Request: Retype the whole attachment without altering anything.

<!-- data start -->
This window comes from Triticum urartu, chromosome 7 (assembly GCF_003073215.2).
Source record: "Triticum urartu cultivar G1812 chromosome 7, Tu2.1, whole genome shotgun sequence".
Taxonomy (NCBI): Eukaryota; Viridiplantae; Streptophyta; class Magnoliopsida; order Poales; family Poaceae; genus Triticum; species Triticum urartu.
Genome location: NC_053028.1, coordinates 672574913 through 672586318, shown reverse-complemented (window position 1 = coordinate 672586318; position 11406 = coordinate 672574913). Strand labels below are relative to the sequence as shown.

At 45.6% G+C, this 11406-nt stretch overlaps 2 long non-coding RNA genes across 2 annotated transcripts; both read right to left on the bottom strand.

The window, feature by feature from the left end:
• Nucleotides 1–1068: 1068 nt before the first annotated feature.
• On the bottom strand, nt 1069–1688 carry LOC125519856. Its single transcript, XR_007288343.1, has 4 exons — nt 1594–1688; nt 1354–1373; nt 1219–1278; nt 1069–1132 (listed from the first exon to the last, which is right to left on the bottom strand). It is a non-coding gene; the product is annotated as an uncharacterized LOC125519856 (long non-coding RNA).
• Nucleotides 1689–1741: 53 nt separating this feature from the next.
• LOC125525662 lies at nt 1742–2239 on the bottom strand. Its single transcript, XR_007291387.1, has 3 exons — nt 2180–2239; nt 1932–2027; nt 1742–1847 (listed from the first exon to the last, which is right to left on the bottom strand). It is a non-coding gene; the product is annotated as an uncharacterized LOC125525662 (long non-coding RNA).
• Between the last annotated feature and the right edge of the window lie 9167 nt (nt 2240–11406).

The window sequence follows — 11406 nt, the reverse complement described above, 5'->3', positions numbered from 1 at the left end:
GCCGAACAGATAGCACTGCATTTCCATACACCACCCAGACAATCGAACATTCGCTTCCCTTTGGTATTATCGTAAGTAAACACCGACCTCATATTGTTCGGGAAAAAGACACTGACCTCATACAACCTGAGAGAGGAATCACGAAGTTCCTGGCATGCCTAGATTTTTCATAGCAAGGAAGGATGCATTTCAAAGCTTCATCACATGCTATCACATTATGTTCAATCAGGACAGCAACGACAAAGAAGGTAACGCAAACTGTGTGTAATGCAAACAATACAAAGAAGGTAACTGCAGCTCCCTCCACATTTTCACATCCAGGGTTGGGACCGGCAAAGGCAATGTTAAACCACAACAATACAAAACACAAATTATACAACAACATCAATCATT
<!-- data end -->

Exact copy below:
This window comes from Triticum urartu, chromosome 7 (assembly GCF_003073215.2).
Source record: "Triticum urartu cultivar G1812 chromosome 7, Tu2.1, whole genome shotgun sequence".
Taxonomy (NCBI): Eukaryota; Viridiplantae; Streptophyta; class Magnoliopsida; order Poales; family Poaceae; genus Triticum; species Triticum urartu.
Genome location: NC_053028.1, coordinates 672574913 through 672586318, shown reverse-complemented (window position 1 = coordinate 672586318; position 11406 = coordinate 672574913). Strand labels below are relative to the sequence as shown.

At 45.6% G+C, this 11406-nt stretch overlaps 2 long non-coding RNA genes across 2 annotated transcripts; both read right to left on the bottom strand.

The window, feature by feature from the left end:
• Nucleotides 1–1068: 1068 nt before the first annotated feature.
• On the bottom strand, nt 1069–1688 carry LOC125519856. Its single transcript, XR_007288343.1, has 4 exons — nt 1594–1688; nt 1354–1373; nt 1219–1278; nt 1069–1132 (listed from the first exon to the last, which is right to left on the bottom strand). It is a non-coding gene; the product is annotated as an uncharacterized LOC125519856 (long non-coding RNA).
• Nucleotides 1689–1741: 53 nt separating this feature from the next.
• LOC125525662 lies at nt 1742–2239 on the bottom strand. Its single transcript, XR_007291387.1, has 3 exons — nt 2180–2239; nt 1932–2027; nt 1742–1847 (listed from the first exon to the last, which is right to left on the bottom strand). It is a non-coding gene; the product is annotated as an uncharacterized LOC125525662 (long non-coding RNA).
• Between the last annotated feature and the right edge of the window lie 9167 nt (nt 2240–11406).

The window sequence follows — 11406 nt, the reverse complement described above, 5'->3', positions numbered from 1 at the left end:
GCCGAACAGATAGCACTGCATTTCCATACACCACCCAGACAATCGAACATTCGCTTCCCTTTGGTATTATCGTAAGTAAACACCGACCTCATATTGTTCGGGAAAAAGACACTGACCTCATACAACCTGAGAGAGGAATCACGAAGTTCCTGGCATGCCTAGATTTTTCATAGCAAGGAAGGATGCATTTCAAAGCTTCATCACATGCTATCACATTATGTTCAATCAGGACAGCAACGACAAAGAAGGTAACGCAAACTGTGTGTAATGCAAACAATACAAAGAAGGTAACTGCAGCTCCCTCCACATTTTCACATCCAGGGTTGGGACCGGCAAAGGCAATGTTAAACCACAACAATACAAAACACAAATTATACAACAACATCAATCATT